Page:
As part of my research for the forthcoming Hugh Hopper biography it was a great privilege to speak again to Didier Malherbe. If it was Gong which introduced me to Didier’s charms initially back in the late Eighties, this was very soon matched by exposure to his brilliant debut solo album ‘Bloom’ and as his solo career has blossomed, at one point in parallel to his gigging with Gong in the Nineties, but later primarily through his outstanding Hadouk project, I have made it my mission to collect every album, every collaboration, every connection of his. A bit like that of the man whose connection I was talking to him about.
I interviewed Didier back in 1998 when he was touring with Pierre Bensusan. I also helped to bring the Hadouk trio over to Hebden Bridge in 2011 and Didier solved a puzzle for me during our chat by revealing that the astonishing tabla player who accompanied him and Loy Ehrlich on that UK tour was in fact Prabhu Edouard. “Steve couldn’t do the tour so we played with him – he’s very good”. More recently I also wrote a feature about my quest to find his elusive album with Khampha Inthisane.
Although Didier and Hugh’s paths certainly crossed in the Seventies (“Soft Machine played as part of the Fete D’Humanite (Paris, 1971) – we were introduced after the concerts and we shook hands. They had piles of Marshall amps and were playing very loud”) and again during the autumn of 1974 when Gong’s ‘You’ tour was supported by Isotope, the first time they appeared together on record, as a result of the flurry of activity described in my interview with Harry Williamson, their paths didn’t directly cross “I came to Devon but not at the time Hugh was there, as far as I remember”. A number of projects which came out of the melting pot of Oxes Cross in 1981, one of which was the album ‘Melodic Destiny’, whose release has only ever happened on the GAS/Ottersongs tape label. “We recorded with Yan Emeric, his real name is Yan Vagh, I still see him from time to time. We had a duo together so when we were there, Harry had this idea of printing some cassettes of Melodic Destiny.” This gentle but intricate folky project was somewhat pared down from the funky jazz fusion of ‘Bloom’ and I wondered why it had never been released, since, after all, many albums of worse quality, both musically and sonically, have been plundered from the vaults over the years. “Well, I don’t know either! I think we didn’t stay very long together as a duet. That might be the reason. I don’t know if the format was commercial enough, the sound is OK.”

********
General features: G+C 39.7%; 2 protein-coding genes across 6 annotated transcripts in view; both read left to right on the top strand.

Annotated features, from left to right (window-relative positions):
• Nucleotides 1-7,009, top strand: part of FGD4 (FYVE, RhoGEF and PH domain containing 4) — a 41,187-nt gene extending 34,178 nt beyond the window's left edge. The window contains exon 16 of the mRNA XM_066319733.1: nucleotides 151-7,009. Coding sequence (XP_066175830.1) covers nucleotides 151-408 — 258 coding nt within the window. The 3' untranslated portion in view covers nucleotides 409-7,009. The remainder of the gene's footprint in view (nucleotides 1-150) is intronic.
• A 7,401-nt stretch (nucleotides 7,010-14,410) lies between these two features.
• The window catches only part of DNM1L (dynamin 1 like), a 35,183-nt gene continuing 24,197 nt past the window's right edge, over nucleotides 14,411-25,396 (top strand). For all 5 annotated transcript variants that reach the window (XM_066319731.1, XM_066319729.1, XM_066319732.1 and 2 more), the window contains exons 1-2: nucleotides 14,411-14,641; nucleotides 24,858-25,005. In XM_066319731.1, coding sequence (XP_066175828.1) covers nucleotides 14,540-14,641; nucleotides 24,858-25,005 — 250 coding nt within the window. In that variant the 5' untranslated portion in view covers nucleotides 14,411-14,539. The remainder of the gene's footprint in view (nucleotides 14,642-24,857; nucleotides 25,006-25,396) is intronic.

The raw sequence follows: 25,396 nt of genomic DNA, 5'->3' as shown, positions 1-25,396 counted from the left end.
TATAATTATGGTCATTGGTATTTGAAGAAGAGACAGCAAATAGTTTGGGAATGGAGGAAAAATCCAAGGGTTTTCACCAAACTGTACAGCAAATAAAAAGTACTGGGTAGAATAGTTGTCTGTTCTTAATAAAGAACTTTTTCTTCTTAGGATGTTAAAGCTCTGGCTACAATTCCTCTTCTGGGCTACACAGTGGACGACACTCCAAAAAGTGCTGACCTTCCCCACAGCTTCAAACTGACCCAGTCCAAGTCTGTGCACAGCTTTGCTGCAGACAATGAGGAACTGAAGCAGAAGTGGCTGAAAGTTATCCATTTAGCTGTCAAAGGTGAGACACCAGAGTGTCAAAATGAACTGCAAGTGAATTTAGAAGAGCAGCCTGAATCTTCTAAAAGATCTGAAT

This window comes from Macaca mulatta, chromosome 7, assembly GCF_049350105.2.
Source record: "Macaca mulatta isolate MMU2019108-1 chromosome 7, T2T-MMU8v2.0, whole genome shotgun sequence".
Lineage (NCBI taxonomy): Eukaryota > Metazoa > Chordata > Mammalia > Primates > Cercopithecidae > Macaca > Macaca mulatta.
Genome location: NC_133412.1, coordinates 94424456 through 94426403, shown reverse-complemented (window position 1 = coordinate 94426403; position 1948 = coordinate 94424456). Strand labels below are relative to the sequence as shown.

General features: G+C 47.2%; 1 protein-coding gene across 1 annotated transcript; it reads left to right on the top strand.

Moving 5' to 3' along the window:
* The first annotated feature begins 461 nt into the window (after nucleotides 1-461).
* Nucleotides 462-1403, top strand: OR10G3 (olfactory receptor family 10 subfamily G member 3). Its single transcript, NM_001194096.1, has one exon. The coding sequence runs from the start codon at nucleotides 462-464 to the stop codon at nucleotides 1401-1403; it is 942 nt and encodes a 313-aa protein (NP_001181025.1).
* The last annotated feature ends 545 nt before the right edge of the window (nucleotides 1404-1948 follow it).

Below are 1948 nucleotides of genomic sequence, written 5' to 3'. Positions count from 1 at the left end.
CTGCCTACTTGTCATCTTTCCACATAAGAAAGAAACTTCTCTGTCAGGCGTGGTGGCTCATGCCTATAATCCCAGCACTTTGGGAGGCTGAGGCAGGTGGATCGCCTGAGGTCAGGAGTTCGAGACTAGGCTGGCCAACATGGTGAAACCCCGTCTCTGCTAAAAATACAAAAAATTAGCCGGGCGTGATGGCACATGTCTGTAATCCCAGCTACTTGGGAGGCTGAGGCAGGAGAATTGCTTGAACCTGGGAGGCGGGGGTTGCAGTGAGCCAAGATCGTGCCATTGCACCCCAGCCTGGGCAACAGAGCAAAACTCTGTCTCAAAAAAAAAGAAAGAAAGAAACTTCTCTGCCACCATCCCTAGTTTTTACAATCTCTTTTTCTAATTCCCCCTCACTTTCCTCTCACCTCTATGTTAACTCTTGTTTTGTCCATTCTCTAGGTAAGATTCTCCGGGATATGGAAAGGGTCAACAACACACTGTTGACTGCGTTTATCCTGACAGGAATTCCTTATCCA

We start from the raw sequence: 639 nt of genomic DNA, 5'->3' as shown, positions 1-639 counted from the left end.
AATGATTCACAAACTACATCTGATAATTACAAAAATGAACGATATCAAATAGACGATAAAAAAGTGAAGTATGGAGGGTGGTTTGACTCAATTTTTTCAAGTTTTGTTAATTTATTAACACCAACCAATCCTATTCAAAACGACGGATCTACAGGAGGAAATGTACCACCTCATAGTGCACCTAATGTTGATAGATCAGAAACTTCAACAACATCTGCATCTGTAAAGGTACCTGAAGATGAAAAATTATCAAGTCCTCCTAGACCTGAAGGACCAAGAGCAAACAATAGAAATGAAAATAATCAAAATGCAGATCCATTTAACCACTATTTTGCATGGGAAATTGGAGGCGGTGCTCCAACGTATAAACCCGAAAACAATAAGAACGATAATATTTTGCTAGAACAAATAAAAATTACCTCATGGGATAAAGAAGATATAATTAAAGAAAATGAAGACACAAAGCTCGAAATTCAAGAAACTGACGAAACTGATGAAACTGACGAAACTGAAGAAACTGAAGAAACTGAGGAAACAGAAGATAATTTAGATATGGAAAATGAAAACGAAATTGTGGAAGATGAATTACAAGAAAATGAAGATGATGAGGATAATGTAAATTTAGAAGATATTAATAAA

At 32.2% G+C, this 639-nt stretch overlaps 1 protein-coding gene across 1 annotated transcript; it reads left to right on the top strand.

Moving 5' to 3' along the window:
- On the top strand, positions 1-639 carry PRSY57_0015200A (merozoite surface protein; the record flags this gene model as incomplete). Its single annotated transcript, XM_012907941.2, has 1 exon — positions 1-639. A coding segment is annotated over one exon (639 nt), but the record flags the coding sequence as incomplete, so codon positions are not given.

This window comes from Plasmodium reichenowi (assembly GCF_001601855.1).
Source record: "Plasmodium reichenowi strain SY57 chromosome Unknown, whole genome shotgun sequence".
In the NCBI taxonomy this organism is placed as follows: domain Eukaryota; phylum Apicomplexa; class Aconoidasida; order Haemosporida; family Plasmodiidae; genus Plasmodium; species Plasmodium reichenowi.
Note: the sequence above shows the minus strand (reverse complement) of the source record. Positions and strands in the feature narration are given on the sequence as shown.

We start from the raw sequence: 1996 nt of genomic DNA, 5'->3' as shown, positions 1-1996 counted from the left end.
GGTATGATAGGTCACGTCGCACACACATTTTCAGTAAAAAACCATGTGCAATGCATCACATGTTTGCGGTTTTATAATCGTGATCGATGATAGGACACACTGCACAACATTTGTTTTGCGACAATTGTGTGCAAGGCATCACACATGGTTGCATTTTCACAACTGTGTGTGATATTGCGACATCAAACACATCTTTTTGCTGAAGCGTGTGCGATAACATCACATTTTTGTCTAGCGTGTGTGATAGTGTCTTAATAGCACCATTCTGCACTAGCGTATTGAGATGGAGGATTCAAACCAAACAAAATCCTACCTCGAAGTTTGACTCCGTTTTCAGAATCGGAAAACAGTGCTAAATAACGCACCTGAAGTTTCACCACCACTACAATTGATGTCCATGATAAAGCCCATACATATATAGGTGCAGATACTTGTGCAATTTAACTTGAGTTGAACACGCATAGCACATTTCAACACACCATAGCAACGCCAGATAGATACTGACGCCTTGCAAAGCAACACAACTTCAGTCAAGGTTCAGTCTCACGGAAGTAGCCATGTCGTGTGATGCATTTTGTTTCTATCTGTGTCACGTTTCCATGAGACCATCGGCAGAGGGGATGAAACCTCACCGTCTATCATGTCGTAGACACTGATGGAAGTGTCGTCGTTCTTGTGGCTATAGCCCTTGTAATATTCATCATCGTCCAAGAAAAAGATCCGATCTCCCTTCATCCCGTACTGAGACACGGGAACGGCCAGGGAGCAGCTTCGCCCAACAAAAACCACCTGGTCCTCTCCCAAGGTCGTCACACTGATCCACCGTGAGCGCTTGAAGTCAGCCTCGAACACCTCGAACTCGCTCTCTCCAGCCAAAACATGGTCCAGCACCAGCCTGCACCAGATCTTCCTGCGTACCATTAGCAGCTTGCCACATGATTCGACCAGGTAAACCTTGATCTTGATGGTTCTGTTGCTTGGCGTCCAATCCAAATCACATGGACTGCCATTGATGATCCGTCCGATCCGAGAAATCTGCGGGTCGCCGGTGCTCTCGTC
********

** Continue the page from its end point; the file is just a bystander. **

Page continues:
I asked if there had ever been any possibility to release the album on the coat tails of the brilliant ‘Bloom’ album.
“For Bloom, my first record I had the group, I gathered some people, Yan Vagh the guitar player (and Jano Padovani, Winston Berkeley, Mico Nissim) and then we went to a beautiful studio down south with Jacques Loussier and we did the record. Then the guy who was supposed to produce and pay for the studio went bankrupt. Karakos – you know the story, a long story. And so he got bankrupt, so I had to wait a year before I could find proper distribution. It was difficult to find distribution.